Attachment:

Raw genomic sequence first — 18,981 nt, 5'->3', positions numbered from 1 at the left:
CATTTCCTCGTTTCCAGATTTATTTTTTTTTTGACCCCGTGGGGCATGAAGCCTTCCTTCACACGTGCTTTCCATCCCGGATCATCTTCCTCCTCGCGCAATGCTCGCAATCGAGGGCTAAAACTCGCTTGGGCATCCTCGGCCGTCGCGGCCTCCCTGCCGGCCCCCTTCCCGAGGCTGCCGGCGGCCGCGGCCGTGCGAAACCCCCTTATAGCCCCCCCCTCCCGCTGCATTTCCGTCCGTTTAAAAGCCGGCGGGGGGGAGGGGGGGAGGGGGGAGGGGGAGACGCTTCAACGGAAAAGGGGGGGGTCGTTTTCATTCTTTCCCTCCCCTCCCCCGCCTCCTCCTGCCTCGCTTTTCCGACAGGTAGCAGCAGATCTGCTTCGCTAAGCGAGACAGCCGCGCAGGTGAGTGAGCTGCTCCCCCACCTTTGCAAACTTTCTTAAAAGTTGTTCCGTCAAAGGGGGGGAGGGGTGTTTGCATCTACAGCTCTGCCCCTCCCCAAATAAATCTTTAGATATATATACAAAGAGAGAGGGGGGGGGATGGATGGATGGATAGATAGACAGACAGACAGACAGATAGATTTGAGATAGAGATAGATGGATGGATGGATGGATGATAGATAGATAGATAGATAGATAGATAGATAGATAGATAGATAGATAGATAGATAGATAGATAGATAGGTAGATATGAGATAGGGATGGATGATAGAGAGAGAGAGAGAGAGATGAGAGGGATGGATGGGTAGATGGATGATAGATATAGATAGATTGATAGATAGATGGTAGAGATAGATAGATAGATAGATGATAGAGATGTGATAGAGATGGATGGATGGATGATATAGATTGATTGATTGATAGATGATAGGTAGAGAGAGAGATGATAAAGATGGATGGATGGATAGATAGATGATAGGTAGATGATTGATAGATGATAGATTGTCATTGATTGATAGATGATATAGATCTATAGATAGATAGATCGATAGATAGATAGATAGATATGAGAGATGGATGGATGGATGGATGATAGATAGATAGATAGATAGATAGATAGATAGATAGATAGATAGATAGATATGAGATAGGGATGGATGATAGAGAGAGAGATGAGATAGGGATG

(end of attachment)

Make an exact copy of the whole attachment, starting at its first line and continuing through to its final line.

Raw genomic sequence first — 18,981 nt, 5'->3', positions numbered from 1 at the left:
CATTTCCTCGTTTCCAGATTTATTTTTTTTTTGACCCCGTGGGGCATGAAGCCTTCCTTCACACGTGCTTTCCATCCCGGATCATCTTCCTCCTCGCGCAATGCTCGCAATCGAGGGCTAAAACTCGCTTGGGCATCCTCGGCCGTCGCGGCCTCCCTGCCGGCCCCCTTCCCGAGGCTGCCGGCGGCCGCGGCCGTGCGAAACCCCCTTATAGCCCCCCCCTCCCGCTGCATTTCCGTCCGTTTAAAAGCCGGCGGGGGGGAGGGGGGGAGGGGGGAGGGGGAGACGCTTCAACGGAAAAGGGGGGGGTCGTTTTCATTCTTTCCCTCCCCTCCCCCGCCTCCTCCTGCCTCGCTTTTCCGACAGGTAGCAGCAGATCTGCTTCGCTAAGCGAGACAGCCGCGCAGGTGAGTGAGCTGCTCCCCCACCTTTGCAAACTTTCTTAAAAGTTGTTCCGTCAAAGGGGGGGAGGGGTGTTTGCATCTACAGCTCTGCCCCTCCCCAAATAAATCTTTAGATATATATACAAAGAGAGAGGGGGGGGGATGGATGGATGGATAGATAGACAGACAGACAGACAGATAGATTTGAGATAGAGATAGATGGATGGATGGATGGATGATAGATAGATAGATAGATAGATAGATAGATAGATAGATAGATAGATAGATAGATAGATAGATAGATAGGTAGATATGAGATAGGGATGGATGATAGAGAGAGAGAGAGAGAGATGAGAGGGATGGATGGGTAGATGGATGATAGATATAGATAGATTGATAGATAGATGGTAGAGATAGATAGATAGATAGATGATAGAGATGTGATAGAGATGGATGGATGGATGATATAGATTGATTGATTGATAGATGATAGGTAGAGAGAGAGATGATAAAGATGGATGGATGGATAGATAGATGATAGGTAGATGATTGATAGATGATAGATTGTCATTGATTGATAGATGATATAGATCTATAGATAGATAGATCGATAGATAGATAGATAGATATGAGAGATGGATGGATGGATGGATGATAGATAGATAGATAGATAGATAGATAGATAGATAGATAGATAGATAGATATGAGATAGGGATGGATGATAGAGAGAGAGATGAGATAGGGATG